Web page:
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Atwood Ave. development proposal

Developer Joe Krupp is proposing a four-story, 76-unit mixed-use building at 1936 and 1938 Atwood Ave.


A new proposal would turn a parking lot on Atwood Avenue into a mixed-use development, enlivening the space and providing 76 units of housing. 

Developer Joe Krupp wants his project to include public parking for businesses in the Schenk's Corners area, including restaurants and bars, but it's unclear if he'll have the funding to make that parking a reality. 

Krupp is proposing a four-story building at 1936 and 1938 Atwood Ave. The property at 1938 Atwood Ave. is a large surface parking lot serving nearby Monona State Bank at 1965 Atwood Ave. and SARA Investment Real Estate at 1955 Atwood Ave. The 1936 Atwood Ave. property contains a house “cut up into some apartments” that would be demolished, Krupp said.

The apartments would be a mix of efficiencies, one-bedroom, one-bedroom with a den, and two-bedroom units. Prime Urban Properties, owned by Krupp, would manage the property.

Krupp’s U-shaped building would put about 3,500 square-feet of commercial space on the first floor facing Atwood Avenue. About half of that would be the offices of Prime Urban Properties. Because the commercial space is small and on the one-way section of Atwood, “it’s not a great natural retail location,” Krupp said. He thinks a service tenant in the remainder of the commercial space may be a good fit.

The first-floor commercial space would be topped by three floors of apartments. Four stories is allowed as a conditional use in the area, Ald. Marsha Rummel said.

According to the letter of intent from the developer, “from the neighborhood’s perspective, the most important feature of the project is the provision of public-use parking."

Because of this, the project would ideally provide 145 enclosed parking spaces, with 84 stalls underground and 61 enclosed first-floor stalls, the letter says. The underground parking would serve residential and commercial tenants. The first floor would be a paid parking structure for public and private use, serving Monona State Bank and SARA during the day and nearby businesses at night and on weekends.

But constructing extra spots for the public would require financial assistance from the city, the letter says.

Krupp submitted a tax increment financing application to help construct the parking, but faced with questions from city staff, also prepared an alternate parking proposal. The alternate proposal says that if the city cannot provide funds, the developer would instead provide just 26 first-floor parking stalls, and use the rest of the space to increase the number of apartment units from 76 to 85.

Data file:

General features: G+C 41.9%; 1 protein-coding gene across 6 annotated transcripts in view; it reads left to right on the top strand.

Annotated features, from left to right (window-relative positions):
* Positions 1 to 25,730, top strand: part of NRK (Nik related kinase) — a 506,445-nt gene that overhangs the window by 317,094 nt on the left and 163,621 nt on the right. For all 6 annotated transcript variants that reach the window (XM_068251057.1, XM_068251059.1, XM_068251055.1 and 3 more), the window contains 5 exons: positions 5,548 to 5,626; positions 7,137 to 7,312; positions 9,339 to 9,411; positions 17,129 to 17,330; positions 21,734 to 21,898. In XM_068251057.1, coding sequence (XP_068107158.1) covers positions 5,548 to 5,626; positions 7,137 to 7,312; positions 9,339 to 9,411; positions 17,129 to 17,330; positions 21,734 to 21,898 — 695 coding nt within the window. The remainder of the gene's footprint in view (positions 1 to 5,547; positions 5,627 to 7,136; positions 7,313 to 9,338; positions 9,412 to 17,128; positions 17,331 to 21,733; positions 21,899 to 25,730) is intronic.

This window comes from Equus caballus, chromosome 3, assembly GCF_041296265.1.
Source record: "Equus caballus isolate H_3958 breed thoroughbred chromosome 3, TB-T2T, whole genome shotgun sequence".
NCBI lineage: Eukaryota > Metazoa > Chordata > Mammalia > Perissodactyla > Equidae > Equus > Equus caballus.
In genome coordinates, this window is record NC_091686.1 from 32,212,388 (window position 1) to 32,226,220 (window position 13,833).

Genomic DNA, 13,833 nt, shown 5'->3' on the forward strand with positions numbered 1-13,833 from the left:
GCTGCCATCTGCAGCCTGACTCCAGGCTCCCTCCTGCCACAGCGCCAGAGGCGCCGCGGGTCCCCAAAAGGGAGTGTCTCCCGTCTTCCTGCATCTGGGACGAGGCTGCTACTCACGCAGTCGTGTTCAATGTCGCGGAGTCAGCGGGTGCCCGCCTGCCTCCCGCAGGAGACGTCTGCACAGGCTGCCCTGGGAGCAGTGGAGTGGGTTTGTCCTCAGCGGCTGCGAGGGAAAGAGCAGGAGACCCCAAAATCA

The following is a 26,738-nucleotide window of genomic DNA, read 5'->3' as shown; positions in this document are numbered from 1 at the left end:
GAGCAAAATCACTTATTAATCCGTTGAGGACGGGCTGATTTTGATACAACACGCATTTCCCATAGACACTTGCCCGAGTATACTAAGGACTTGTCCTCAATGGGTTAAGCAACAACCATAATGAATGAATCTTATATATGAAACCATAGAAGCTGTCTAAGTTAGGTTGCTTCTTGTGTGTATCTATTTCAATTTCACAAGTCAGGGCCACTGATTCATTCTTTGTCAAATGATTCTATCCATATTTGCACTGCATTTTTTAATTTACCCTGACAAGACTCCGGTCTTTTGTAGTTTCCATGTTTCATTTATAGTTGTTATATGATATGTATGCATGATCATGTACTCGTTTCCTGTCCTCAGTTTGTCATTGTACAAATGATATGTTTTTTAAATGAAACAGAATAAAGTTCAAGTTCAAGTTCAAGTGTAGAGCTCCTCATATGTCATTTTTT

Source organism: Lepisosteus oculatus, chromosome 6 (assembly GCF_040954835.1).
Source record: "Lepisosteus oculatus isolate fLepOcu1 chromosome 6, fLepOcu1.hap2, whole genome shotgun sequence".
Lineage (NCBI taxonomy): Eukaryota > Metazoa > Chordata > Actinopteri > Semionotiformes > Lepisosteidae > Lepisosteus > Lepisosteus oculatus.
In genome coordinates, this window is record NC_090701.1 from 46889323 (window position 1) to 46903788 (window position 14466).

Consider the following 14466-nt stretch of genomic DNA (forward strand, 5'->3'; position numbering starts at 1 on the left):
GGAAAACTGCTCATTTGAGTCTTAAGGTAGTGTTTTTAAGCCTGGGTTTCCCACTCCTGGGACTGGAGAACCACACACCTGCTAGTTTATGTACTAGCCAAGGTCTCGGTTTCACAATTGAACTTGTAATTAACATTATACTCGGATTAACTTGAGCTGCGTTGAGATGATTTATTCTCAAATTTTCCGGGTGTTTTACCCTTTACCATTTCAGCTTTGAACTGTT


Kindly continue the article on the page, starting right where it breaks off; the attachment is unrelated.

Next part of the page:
“It’s in the city’s hands, and I was very clear that’s what I feel should be done and needs to be done,” Krupp said. 

Matthew B. Mikolajewski, director of the city's economic development division, said city staff found the project did not have a financial gap and did not warrant TIF funds.

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“Ultimately, it’s the council and the mayor that make a decision on when and how to award TIF funding … there have been times where the city has made exceptions to its TIF protocols,” Mikolajewski said. “But again, from a staff perspective … there does not appear to be a gap requiring TIF.”

Heather Stouder, director the city’s planning division, said in an email that the developer’s application will need to narrow down its proposal to one parking option, as the “Plan Commission needs to review a single, complete development proposal.”

Parking issues aside, Krupp said he thought the general reaction at a recent neighborhood meeting was positive, with some concerns about stormwater management and questions about the architectural details.

About 20 people attended the meeting, Rummel said, raising questions about topics like the design elements and whether the terrace could accommodate large trees. After the meeting, she said, she heard “concerns about the loss of affordable housing from residents of the building proposed to be demolished at 1936 Atwood.”

The project is likely to appear before the Plan Commission in January, Krupp said. He hopes to start construction in May and have the building ready for occupancy by May 2020.

“It’s a great project and Mr. Krupp has done a lot of great work in the neighborhood,” Mikolajewski said. “We hope that the project can still move forward in one form or another.”

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